1984 Only three professional meetings were organized during 1984, with one foreign and two Croatian lecturers. The Soci- ety seconded a motion by Prof Rukavina that the 8th Immunology Symposium take place in Opatija on the occasion of the 30th Anniversary of the Rijeka School of Medicine. Also, a proposal by Professor M. Simić from Belgrade that im- munology symposia grow into congresses was accepted. Therefore the meeting in 1985 was renamed into the 1st Yugo- slav Congress of Immunologists.

In May, Professor V. Frančisković, the founder of clinical transplantation in Croatia, passed away in Rijeka. Professor Frančisković had successfully led a kidney transplantation team in Rijeka during a ten-year period.

The members of the Society Management Board located in Zagreb took up the organization of the scientific segment of the 1st Congress of Immunologists, and Board members from Rijeka took over the local organization of the Congress in Opatija together with other colleagues from the Rijeka School of Medicine.

After unsuccessful candidacy of the Society for the organization of the 6th European Immunology Congress in 1984, the new Management Board renewed our candidacy in EFIS at the assembly held in Interlaken during the European Im- munology Congress. Our candidacy received general support at this Assembly and it was decided that the 8th European Congress of Immunology was to be held in 1987 in Zagreb. In the preparatory period of the Congress, we announced and communicated information on the course of preparations at EFIS immunological congresses and assemblies in Je- rusalem 1985 and Toronto 1986.

1985 During 1985, the main activities of the Society were focused on the organization of the 1st Congress of Immunologists in Opatija which was held on October 21–25. A total of 330 papers were presented at the Congress which had about 450 participants. Exhibition of scientific equipment and biological reagents was organized during the Congress. Further- more, establishment of a Committee for Veterinary Immunology was proposed at the Congress, and initiative was launched to introduce immunology teaching at university schools of veterinary medicine according to IUIS suggestions. The general feeling was that the Congress was well organized and provided proper insight into the section of immuno- logical research in the country. In the same year, a group of Croatian Immunological Society members (Vitale as a co- ordinator, B. Čvorišćec, D. Dekaris, A. Kaštelan, V. Silobrčić) presented a proposal of organization of clinical immunol- ogy for Zagreb city districts. Despite having prepared a regional program for a part of Croatia, the authors presented an integral proposal of the scope of activity for a new clinical discipline, its gradual organization within the framework of health care service for entire Croatia, and the proposal of specialist training in clinical immunology. The aim of the pro- posal was an attempt at organized development of this important clinical discipline in Croatia through a synthesis of knowledge and experience worldwide. At the end of the year (December 18, 1985), Scientific and Organizing Commit- tees of the 8th European Congress of Immunology in Zagreb were elected. President of Croatian Immunological Soci- ety, Professor B. Vitale, was elected the chairman of both Committees.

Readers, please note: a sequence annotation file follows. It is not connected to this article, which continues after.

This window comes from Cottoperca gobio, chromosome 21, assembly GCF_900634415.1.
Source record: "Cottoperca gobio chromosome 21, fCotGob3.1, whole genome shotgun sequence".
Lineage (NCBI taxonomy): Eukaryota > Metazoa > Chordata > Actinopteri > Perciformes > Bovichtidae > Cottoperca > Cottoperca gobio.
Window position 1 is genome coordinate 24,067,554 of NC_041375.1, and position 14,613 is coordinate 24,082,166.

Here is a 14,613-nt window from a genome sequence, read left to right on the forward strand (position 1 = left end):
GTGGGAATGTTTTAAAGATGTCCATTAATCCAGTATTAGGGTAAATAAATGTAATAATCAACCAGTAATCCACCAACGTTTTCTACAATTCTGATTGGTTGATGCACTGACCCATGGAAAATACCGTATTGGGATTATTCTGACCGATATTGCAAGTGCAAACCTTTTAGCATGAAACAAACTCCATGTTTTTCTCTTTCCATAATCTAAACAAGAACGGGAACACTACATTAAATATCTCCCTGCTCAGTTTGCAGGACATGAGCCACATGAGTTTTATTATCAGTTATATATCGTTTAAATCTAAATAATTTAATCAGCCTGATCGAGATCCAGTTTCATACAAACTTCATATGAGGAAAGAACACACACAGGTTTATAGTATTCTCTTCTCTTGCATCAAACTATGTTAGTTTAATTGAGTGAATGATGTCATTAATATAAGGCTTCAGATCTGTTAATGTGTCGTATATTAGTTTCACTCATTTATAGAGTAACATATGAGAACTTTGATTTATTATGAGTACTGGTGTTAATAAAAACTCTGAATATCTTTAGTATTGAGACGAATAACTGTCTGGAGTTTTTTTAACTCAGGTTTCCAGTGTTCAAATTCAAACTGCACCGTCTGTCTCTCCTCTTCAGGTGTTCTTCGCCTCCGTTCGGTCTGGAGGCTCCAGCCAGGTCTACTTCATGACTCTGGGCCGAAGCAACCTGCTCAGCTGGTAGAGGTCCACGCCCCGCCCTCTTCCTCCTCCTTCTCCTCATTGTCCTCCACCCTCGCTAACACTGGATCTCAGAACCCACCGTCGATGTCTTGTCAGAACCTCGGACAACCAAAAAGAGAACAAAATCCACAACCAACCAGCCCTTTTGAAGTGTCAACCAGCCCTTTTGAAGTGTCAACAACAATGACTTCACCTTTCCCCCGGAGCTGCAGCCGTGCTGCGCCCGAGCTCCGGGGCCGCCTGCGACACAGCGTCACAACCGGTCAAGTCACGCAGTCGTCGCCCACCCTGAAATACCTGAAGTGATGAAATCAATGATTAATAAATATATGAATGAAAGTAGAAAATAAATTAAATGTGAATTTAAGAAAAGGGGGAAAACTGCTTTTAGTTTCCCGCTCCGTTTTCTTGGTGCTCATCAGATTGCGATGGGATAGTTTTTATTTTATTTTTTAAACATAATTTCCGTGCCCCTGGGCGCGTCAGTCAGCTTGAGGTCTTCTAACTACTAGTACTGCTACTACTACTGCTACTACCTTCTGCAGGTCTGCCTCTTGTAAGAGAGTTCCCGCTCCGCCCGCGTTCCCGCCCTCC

1986 Besides professional meetings during 1986 where one foreign and four Croatian lecturers participated, the major event at the professional level was the conference entitled: Chronic Lymphocytic Leukemia as a Model for Studying Lympho- proliferative Diseases which took place in Dubrovnik on May 21–23, 1986.

The organizers were the members of the Society, B. Vitale and B. Jakšić. A special issue of the journal Blood Cells was dedicated to this Conference, and B. Jakšić and B. Vitale were guest editors. About a hundred eminent scientists, both national and from around the world, participated in the Conference.

During preparations for the 8th European Congress of Immunology to be held in March 1986, a meeting of the EFIS Man- agement Board was held in Zagreb which on that occasion coordinated the Congress framework together with the Croatian Immunological Society Management Board. The EFIS Management Board completely accepted the Congress’s concep- tion we had proposed. On that occasion, EFIS allocated a financial support to the organizers in the amount of 10.000 dol- lars. Scientific Committee met once more on October 31, 1986 to determine the final program of the Congress.

1987 During 1987, all Croatian Immunological Society activities were focused on the organization of the 8th European Con- gress of Immunology in Zagreb which took place on August 30 – September 5, 1987.

The Congress was held under the auspices of the Presidency of the then Socialist Republic of Croatia (A. Marković, BSc) and the then Zagreb City Council (Dr M. Mikić), then of IUIS (Professor G. Nossal), and of EFIS (Professor M. Hess). It lasted five days: four active days, and one rest day which participants spent at the Plitvice Lakes. Overall, ap- proximately 1,200 participants were present from all continents, and 850 congress papers were presented. On the occa- sion of the Congress, an article written by B. Vitale and entitled »Immunology in Yugoslavia« was published in the jour- nal Immunology Today (Volume 8, No. 6, 163–190, 1987). After the Congress, a special double issue of Immunology Letters, the official EFIS paper, was published that was dedicated to the Congress and contained 28 plenary and sym- posium lectures. The preface to this issue was written by B. Vitale and B. Jurin as guest editors who outlined, among other information, the conception of the Congress in Zagreb. A portion of text from the preface is singled out here which refers to the Congress’s conception: